Automatic Mapping of Physical Urban Problems Using Remotely Sensed Imagery

Automatic Mapping of Physical Urban Problems Using Remotely Sensed Imagery

Nikolaos Lempesis
Copyright: © 2023 |Pages: 21
DOI: 10.4018/IJEPR.321156
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While big cities are expected to exercise cost-effective, evidence-based planning, many are under reactive management, facing simultaneous problems and limited resources. This project develops a proof-of-concept workflow for the automatic monitoring of physical urban problems by combining remote sensing for detection and cartography for visualization. The example problem treated was the obstructive parking of vehicles on pavements as proxy for restricted urban mobility. Nine aerial images of UK urban areas were processed by a deep learning object detector of standard cars, achieving an F-score of 70.72%. Two large scale map reports of 200m wide areas were produced, featuring car detections and overlaps with topographic mapping features. Complementary analysis included the calculation of total detection window overlap per roadside pavement and its change with time. The proposed method combines uniform city-wide coverage with fast interpretation and can inspire the development of professional urban planning tools.
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The global trend of rapid urbanisation (Potsiou et al., 2010) entails planning challenges for modern cities. Large disorderly congregations of diverse and interdependent stakeholders create material problems regarding traffic, waste, infrastructure, air quality and health (Chourabi et al., 2012), amplified by outdated traffic-centered planning (European Commission and Directorate General for Mobility and Transport, 2017) and by individualist or traditionalist behaviours (Rode & Hoffman, 2015). Recognitions of the importance of urban space to quality of life have begun to appear at the international policy level (EEA, 2015), including the New Urban Agenda, a UN standard calling for robust science-policy interfaces, sharing mechanisms for globally standardised geographical information and transparent e-governance (United Nations Conference on Housing and Sustainable Urban Development, 2017). Sustainable Development Goal 11 of the UN 2030 Agenda pushes for ‘inclusive and sustainable urbanisation and capacity for participatory, integrated and sustainable human settlement planning and management in all countries’ (Rosa, 2017).

In line with the above, standardising the monitoring of urban environment quality bears promise in terms of evaluating the current state of infrastructure and planned interventions (Gould, 2011; Leach et al., 2019), but also in creating healthy inter-city competition (Giffinger et al., 2010). Many cities still obtain the state of infrastructure by chance observation of personnel working outdoors. Current monitoring suffers from small coverage, infrequency and unreliability, while legal demands are rising. ‘Large amounts of costly technical evidence’ are demanded by UK city councils towards local plan making decisions in periods of tight budgetary constraints (Harris, 2017).

The aim of this study was to develop a proof-of-concept for a digital tool that detects well defined manifestations of urban problems in remotely sensed imagery and produces cartographic visualizations to assist urban planners in efficient management, intervention prioritization, and policy.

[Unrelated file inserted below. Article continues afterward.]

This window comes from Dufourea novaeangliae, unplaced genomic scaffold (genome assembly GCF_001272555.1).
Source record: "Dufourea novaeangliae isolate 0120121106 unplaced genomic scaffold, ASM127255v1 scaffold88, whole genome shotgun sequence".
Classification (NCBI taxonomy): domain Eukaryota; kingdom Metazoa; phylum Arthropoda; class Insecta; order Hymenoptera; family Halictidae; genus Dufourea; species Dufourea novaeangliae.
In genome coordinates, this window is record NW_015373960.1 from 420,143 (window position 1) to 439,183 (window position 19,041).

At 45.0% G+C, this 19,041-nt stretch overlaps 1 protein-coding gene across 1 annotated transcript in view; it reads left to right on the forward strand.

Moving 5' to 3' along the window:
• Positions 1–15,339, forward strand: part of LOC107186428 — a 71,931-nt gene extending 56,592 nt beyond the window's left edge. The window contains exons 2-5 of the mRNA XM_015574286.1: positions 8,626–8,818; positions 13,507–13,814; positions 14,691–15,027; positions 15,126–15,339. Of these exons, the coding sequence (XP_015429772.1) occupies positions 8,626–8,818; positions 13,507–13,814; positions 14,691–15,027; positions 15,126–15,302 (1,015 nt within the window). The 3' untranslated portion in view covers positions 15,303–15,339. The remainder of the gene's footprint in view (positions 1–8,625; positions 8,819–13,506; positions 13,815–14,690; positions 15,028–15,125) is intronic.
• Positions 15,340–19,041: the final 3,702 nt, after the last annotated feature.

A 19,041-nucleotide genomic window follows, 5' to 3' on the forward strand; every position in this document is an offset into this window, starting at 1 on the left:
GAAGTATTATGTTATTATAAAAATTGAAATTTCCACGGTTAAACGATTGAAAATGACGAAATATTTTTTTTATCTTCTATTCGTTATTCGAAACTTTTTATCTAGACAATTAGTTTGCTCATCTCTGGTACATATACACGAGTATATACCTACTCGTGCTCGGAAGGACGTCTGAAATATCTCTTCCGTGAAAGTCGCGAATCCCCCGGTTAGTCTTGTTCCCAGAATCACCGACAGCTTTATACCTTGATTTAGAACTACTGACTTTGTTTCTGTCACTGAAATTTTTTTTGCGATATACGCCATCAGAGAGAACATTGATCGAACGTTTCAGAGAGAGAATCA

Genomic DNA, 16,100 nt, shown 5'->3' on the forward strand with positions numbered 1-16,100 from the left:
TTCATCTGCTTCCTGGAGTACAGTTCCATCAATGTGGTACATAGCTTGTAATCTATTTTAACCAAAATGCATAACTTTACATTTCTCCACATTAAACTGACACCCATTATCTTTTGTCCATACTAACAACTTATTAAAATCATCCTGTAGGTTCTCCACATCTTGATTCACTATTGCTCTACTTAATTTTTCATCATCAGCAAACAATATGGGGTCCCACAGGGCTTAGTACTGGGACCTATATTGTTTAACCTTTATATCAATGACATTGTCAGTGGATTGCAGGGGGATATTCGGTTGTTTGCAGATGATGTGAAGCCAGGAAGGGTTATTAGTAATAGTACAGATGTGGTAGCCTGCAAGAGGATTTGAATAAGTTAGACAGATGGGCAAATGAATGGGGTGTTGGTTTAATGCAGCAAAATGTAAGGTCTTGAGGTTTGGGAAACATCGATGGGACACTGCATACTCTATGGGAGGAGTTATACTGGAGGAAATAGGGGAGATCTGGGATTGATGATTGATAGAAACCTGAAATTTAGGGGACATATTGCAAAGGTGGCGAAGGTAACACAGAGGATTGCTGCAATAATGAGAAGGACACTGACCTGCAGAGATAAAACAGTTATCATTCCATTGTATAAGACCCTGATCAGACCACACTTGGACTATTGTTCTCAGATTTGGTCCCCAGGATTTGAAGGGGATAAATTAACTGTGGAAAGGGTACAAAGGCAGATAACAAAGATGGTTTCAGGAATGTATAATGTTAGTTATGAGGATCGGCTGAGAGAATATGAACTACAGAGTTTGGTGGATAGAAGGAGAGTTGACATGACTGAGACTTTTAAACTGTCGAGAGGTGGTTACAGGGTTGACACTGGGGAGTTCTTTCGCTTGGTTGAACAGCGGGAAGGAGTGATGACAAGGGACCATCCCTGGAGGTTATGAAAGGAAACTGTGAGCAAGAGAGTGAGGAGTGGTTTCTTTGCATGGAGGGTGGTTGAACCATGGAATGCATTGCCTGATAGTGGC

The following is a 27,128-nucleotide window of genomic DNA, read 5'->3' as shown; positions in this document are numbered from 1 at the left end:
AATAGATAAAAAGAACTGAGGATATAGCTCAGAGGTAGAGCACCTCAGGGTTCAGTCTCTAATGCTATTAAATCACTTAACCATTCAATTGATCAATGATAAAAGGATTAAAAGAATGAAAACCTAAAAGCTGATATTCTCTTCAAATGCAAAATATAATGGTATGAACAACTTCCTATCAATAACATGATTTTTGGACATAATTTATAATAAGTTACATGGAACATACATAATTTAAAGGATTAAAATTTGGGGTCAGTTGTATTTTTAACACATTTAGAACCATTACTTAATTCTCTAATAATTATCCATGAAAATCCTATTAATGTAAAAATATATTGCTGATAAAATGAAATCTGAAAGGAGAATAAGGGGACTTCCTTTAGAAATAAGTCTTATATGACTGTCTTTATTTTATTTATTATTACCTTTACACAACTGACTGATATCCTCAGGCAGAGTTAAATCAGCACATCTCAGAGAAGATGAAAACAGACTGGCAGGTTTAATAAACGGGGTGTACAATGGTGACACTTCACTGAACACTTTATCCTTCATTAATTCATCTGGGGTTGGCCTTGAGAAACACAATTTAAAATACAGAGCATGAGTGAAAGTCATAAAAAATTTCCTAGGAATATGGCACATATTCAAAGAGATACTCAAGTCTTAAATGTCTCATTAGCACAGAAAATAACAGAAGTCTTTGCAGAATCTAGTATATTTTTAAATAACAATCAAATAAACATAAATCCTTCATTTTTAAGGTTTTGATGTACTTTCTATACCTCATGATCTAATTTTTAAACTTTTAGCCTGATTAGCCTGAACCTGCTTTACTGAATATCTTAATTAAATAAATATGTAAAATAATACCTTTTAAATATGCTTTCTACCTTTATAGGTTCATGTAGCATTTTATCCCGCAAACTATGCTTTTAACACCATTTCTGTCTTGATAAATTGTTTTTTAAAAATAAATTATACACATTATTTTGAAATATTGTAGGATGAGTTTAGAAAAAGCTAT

To this end, an approachable instance of urban problem was found in pedestrian mobility obstructions. Specifically, the inconsiderate parking of vehicles in a way that obstructs pedestrian movement on street-side pavement – fully or partly occupying pedestrian space – was deemed suitable for testing an urban image detector due to the availability of detection software focusing on vehicles, as well as of appropriate geospatial representations of pavements in the UK.

Specific objectives were to:

  • 1.

    Achieve workable accuracy in detecting cars in remotely sensed imagery.

  • 2.

    Superimpose detections on topographic geospatial data, perform spatial analysis and output suitable large-scale maps.

  • 3.

    Integrate the process into one application that conforms to determined user requirements.

The proposed solution involves the massive automatic interpretation of satellite and aerial imagery of urban environments using an appropriate Computer Vision (CV) object detector, with the goal of locating objects related to geographically definable urban problems and superimposing them on geospatial data to extract insight towards more effective urban planning. Existing approaches to gathering urban insight for planners were rejected because they are not scalable (field surveying and local urban sensors), not efficient (manual imagery interpretation, ground observation), not easily manageable and consistent (citizen reporting, big data), or too generic (esri geoprocessing tool). Additionally, a preliminary planner survey carried out before the analysis (see below) confirms the professional demand for a relevant tool, and justifies the current focus on automation.

The paper focuses on the demonstration of feasibility and potential in automatic detection, and not the development of a fully documented prototype application. The detection target is also not of primary importance. Parked vehicles serve as an example of freely definable problematic occurrences in the city. Furthermore, the paper only considers infrastructure and environmental issues.

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